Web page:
With An Eye On Last Year's Storm, Local Officials Prepare For Irma

Sep 5, 2017

Mayor Andrew Gillum flanked by city and county officials, including John Dailey (left) speaking about Hurricane Irma prep.
Credit Nick Evans

Just over a year ago, Tallahassee was clearing up the damage after Hurricane Hermine.  That was a Category 1 storm, and now local officials are prepping for a massive, Category 5 hurricane bearing down on the state.

When Hermine blew through Tallahassee its 75 to 80 mile per hour winds felled trees and knocked out power for days.  At last check, Hurricane Irma’s top winds are clocking in about 100 miles per hour faster.  Here’s Mayor Andrew Gillum.

“As many of you all know,” Tallahassee Mayor Andrew Gillum says, “earlier today Hurricane Irma was upgraded to Category 5 storm with sustained winds of 180 miles per hour, which makes Irma one of the most powerful storms in recorded history.”

Florida Governor Rick Scott has already declared a state of emergency in all 67 counties, and he’s urging the president to take similar preemptive steps.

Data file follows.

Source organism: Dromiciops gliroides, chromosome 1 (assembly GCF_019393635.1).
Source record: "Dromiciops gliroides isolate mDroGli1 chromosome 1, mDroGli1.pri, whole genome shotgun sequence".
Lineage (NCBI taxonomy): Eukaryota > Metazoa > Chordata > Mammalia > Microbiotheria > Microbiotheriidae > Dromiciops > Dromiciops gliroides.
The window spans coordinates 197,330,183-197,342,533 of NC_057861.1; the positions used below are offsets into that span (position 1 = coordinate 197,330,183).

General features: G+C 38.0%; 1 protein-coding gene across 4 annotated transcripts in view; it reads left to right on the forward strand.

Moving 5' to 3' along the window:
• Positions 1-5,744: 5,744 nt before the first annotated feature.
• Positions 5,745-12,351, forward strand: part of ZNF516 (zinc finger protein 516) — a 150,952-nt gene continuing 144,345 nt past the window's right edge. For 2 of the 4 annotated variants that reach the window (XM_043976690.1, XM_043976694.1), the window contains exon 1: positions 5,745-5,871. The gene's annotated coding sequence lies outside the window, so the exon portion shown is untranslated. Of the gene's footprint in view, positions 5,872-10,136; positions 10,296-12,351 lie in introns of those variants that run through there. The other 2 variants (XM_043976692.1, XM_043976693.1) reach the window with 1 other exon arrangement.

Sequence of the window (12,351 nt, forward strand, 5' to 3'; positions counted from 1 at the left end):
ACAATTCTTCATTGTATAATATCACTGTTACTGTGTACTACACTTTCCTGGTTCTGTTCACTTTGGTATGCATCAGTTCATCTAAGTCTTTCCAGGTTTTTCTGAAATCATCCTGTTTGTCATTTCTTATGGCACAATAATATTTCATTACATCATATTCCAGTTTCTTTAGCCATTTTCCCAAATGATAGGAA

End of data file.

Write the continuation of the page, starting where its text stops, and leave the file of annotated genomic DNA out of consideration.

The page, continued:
John Dailey, Chair of the Leon County Commission declared a local state of emergency Tuesday afternoon, as well.

“That allows that our governments locally can be more nimble in preparation for the storm to come,” Dailey explains.  “We still have more information that we need to know about the path of the storm but it’s important for us to plan accordingly and to be prepared.”

Officials say they’ve learned from Hermine, and they have new plans in place to improve response—as well as communication about that response.  Power outages were the probably the biggest complaint last year.  City manager Rick Fernandez says the utility will employ what he calls a circuit-based approach to get power back online if the lights go off.

“What it does give us the ability to do is have multiple crews working on the same line,” Fernandez says, “so you will have more assets dedicated to it so everybody will come on a lot earlier than before.

Also, a highly specific electrical outage map has been scrapped for a more general model.  During Hermine, many criticized the previous map for inaccuracies and its inability to keep up with traffic.  The city is also rolling out a map showing which circuits utility crews are restoring. 

Sandbag locations should open Tuesday.  If necessary, the city plans to use its fire stations for emergency water and ice distribution.